If you are interested in thinking about things, how different mental disorders might have evolutionarily advantageous traits, then this is the book for you. Personally, though, it's pretty darn hard to hold onto the thought that my anxiety issues are a bonus when I'm having a three in the morning panic attack, but that's just me.
This isn't a book that will help parents looking for advice on how to deal with their children's issues and more effectively parent and help them. It's an intellectual exercise, so if you're interested in that, this is a good book for that.
Shew, so that's three down: one I'd throw, two that overall I shrug over, and now to the fluff! You can't spend all your time dwelling in angry places; you can't spend all your time on the hard stuff. Do you want to end up like Jack in The Shining?
I picked up Grave Sight Friday while doing my shopping with my bright boy, and enjoyed it so much that I finished it yesterday. I've been working on a Kathy Reich's novel for six months now, so that should tell you something. Grave Sight is short, which is always nice, and it follows the mystery formula quite well, so there's not a lot of mental effort expended. It's fluff and it's good fluff. Like her Sookie books, Harris has a heroine with issues and extras. Harper, the heroine, feels a buzz when she's near a dead body. Hmm, not with dead critters, though, so... Okay, there's still stuff for me to analyze and nitpick, so it's a good romp for me. Enough so that I'm eyeing the second in the series and considering starting it today.
Several months ago, the bright boy and I happened on Christopher Moore's works and picked them up. I don't do stuff half-arsed, that's for damn true, so I've got all but one of Moore's books waiting on me. And yeah, it's driving me crazy to realize that this is the second in a trilogy, so we all know what book I'm fixing to take off the shelf and start: the first one in the trilogy.
I don't know what it is about vampires, werewolves, and lycans (oh my) that captivate our attention, but they're all the rage. Ah well, so are dwarves and elves and dragons.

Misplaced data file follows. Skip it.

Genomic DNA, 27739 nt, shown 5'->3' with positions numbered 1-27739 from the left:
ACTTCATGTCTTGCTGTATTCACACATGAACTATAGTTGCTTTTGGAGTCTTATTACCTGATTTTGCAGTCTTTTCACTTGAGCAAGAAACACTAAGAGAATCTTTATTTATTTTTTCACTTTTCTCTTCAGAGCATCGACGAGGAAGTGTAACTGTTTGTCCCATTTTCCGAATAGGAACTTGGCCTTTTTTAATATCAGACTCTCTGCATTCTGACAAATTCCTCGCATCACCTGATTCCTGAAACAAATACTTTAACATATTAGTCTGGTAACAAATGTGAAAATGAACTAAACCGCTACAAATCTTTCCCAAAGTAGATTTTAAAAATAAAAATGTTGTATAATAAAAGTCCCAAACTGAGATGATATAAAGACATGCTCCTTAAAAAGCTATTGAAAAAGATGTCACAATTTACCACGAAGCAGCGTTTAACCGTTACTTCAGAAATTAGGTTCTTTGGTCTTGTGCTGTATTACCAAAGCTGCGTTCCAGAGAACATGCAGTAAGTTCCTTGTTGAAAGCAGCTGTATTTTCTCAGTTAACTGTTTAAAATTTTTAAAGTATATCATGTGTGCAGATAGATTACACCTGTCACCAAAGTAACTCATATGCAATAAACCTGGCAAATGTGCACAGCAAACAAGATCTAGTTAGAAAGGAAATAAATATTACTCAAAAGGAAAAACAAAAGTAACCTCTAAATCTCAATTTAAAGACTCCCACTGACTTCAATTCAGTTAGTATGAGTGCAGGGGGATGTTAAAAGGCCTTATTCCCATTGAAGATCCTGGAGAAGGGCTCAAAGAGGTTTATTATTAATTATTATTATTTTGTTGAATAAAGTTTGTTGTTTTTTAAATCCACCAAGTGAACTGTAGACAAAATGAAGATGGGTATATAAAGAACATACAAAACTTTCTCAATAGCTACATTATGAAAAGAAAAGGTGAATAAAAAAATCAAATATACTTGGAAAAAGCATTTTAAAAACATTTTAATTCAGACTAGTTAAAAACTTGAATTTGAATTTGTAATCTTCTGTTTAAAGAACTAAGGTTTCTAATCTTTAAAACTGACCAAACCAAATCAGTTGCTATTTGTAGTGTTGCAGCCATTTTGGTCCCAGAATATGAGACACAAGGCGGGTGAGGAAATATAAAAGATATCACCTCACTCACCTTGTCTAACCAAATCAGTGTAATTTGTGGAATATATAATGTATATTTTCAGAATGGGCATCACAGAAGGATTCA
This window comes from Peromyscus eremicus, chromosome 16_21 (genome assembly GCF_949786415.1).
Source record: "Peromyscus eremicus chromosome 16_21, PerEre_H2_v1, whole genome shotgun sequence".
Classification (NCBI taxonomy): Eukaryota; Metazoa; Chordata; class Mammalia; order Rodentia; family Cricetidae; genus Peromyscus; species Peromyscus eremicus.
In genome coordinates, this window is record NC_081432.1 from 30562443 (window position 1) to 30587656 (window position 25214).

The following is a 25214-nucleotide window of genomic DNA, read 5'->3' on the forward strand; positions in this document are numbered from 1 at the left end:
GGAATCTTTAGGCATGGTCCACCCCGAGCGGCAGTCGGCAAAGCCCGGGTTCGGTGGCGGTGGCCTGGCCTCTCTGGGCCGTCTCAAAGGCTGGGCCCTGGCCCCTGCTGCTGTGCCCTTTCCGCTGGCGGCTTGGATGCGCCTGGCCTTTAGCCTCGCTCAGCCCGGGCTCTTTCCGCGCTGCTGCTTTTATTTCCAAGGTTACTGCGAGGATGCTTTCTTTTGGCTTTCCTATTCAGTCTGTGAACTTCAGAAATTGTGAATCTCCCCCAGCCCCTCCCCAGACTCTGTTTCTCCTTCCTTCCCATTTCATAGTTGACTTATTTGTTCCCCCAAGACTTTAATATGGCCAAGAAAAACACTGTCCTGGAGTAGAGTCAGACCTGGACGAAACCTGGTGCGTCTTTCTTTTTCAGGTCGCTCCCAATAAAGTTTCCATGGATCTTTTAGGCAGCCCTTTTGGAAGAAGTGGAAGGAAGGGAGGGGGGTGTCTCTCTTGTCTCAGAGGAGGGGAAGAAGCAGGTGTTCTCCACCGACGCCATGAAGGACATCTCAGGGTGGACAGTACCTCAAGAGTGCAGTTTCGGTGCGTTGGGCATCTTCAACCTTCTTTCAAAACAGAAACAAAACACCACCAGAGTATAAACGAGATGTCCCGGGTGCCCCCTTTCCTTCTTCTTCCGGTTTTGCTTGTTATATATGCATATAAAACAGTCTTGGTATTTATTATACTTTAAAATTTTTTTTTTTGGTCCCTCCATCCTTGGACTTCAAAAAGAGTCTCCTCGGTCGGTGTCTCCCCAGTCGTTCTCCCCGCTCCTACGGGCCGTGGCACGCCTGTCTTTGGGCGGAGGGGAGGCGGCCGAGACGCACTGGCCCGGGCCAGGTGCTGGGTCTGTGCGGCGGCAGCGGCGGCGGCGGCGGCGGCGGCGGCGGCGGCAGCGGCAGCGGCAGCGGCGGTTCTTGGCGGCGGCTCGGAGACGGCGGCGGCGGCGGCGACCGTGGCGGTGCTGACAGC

You Suck was a fun read and an interesting spin on vamp lore. The main characters manage to figure out that they can eat and drink regular food if they add blood to it. There you go, because you know the worst part of being undead is the loss of coffee. I had some slight issues; there's a young Goth character who uses variations on "r*t*rd" far too often for my comfort. Still, it was a good book and one I really enjoyed.
In the midst of all the reading I do, from textbooks, journal articles, and the latest books in psychology and neuroscience, coupled with all things autism and all things related to teaching English, it's important to take fluff breaks, to read for pure pleasure and no real edification, to simply veg. Harris and Moore let you do that and for that, I am grateful.
Bjørkly, S. (2009). Risk and dynamics of violence in Asperger's syndrome: A systematic review of the literature. Aggression and Violent Behavior, 14(5), 306-312. doi:10.1016/j.avb.2009.04.003.
Disclosure: Review copies of Something Different About Dad by Kristi Evans and illustrated by John Swogger, Neurodiversity by Thomas Armstrong, and Connecting with Your Asperger Partner by Louise Weston were provided by the publishers. I appreciate the opportunity to read and comment on works for the autism community. I was not paid for these reviews.
I bought my own copies of Harris and Moore's works. :-)